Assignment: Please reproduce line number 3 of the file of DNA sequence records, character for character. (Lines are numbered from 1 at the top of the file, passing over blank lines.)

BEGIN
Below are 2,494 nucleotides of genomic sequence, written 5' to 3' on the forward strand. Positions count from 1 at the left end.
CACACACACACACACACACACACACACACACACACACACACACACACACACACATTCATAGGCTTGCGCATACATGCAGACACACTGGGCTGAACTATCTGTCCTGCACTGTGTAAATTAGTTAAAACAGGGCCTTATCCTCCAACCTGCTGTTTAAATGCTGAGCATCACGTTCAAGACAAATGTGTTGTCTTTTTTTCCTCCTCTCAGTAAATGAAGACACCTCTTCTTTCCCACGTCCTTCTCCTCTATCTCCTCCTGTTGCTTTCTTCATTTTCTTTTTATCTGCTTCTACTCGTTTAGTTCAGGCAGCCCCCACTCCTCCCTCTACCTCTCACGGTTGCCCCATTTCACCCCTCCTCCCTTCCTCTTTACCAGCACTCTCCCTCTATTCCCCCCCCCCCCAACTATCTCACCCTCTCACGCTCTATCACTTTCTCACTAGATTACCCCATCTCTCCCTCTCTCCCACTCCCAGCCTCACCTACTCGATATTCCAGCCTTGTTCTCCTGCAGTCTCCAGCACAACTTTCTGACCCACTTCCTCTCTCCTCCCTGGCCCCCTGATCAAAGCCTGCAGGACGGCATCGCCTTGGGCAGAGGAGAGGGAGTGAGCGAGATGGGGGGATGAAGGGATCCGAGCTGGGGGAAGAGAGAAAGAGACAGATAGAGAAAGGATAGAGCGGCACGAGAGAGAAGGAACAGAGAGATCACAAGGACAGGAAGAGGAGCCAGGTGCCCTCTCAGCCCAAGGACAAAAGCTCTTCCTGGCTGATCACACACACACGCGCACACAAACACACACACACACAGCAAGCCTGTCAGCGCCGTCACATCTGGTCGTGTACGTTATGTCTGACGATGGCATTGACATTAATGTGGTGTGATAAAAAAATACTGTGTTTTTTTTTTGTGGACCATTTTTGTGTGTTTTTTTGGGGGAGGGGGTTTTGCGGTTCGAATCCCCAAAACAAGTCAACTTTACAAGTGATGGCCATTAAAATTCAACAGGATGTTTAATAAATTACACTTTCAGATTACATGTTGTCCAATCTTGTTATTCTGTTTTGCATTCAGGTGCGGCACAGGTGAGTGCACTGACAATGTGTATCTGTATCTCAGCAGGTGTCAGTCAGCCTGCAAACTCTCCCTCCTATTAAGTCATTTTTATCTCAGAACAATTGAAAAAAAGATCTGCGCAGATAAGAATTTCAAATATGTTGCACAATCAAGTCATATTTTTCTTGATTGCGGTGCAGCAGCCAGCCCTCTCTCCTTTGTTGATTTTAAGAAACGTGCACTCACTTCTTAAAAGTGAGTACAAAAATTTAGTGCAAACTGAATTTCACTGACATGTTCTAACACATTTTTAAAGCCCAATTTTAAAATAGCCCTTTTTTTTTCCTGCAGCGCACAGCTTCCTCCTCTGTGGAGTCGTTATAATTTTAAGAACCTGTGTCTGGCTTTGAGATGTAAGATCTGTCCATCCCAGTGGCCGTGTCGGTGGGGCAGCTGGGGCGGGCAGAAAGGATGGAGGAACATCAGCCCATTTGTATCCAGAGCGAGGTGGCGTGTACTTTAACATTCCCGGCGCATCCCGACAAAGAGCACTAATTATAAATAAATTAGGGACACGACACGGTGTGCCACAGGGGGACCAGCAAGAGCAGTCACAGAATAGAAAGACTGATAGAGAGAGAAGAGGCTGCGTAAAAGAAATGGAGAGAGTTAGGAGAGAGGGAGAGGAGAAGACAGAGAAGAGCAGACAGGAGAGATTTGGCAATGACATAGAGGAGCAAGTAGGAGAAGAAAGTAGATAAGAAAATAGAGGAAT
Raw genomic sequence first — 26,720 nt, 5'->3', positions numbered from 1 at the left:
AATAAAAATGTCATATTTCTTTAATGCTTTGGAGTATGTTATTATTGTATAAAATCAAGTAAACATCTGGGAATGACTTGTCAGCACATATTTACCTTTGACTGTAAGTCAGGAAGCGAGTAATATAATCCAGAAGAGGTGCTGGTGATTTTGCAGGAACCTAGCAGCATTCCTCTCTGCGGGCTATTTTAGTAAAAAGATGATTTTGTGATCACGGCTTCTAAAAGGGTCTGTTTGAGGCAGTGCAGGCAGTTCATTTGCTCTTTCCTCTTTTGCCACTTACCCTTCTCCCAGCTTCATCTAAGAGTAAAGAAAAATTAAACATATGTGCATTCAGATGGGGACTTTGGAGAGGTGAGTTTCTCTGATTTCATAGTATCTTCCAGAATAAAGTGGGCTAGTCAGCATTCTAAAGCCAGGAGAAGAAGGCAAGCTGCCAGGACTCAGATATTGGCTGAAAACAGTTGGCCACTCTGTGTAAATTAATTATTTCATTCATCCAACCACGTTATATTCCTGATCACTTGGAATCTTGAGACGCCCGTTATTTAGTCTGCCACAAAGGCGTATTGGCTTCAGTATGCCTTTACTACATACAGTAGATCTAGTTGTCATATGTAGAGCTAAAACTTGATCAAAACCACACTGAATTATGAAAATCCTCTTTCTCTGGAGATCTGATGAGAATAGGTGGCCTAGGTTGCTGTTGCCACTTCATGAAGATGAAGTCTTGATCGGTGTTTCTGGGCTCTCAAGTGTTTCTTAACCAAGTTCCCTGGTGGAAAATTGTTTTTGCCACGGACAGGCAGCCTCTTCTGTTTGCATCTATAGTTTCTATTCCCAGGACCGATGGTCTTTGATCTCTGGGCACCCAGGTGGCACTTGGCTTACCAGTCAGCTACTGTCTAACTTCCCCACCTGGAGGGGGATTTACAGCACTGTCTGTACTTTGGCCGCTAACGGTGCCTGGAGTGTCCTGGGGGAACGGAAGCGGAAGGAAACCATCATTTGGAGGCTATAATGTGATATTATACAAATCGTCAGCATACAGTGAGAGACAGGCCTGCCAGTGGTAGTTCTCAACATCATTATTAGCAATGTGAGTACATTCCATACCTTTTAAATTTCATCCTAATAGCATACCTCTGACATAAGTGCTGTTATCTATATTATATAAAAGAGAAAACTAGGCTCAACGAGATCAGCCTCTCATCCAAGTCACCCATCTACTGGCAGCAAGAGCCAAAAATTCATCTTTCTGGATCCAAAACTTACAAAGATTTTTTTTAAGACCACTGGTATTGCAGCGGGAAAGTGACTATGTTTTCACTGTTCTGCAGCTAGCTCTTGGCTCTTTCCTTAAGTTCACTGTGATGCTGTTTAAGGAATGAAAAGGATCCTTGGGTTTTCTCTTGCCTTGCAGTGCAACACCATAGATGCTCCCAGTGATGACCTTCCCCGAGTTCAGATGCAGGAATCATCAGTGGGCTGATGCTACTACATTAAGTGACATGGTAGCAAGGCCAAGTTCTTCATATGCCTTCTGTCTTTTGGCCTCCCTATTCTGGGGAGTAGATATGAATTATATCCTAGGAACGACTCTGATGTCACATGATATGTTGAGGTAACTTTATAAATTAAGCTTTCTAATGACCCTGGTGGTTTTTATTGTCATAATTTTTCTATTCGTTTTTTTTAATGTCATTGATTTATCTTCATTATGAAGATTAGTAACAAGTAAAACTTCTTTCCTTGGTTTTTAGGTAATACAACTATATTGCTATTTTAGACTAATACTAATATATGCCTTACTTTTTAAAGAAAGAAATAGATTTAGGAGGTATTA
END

Raw genomic sequence first — 26,720 nt, 5'->3', positions numbered from 1 at the left: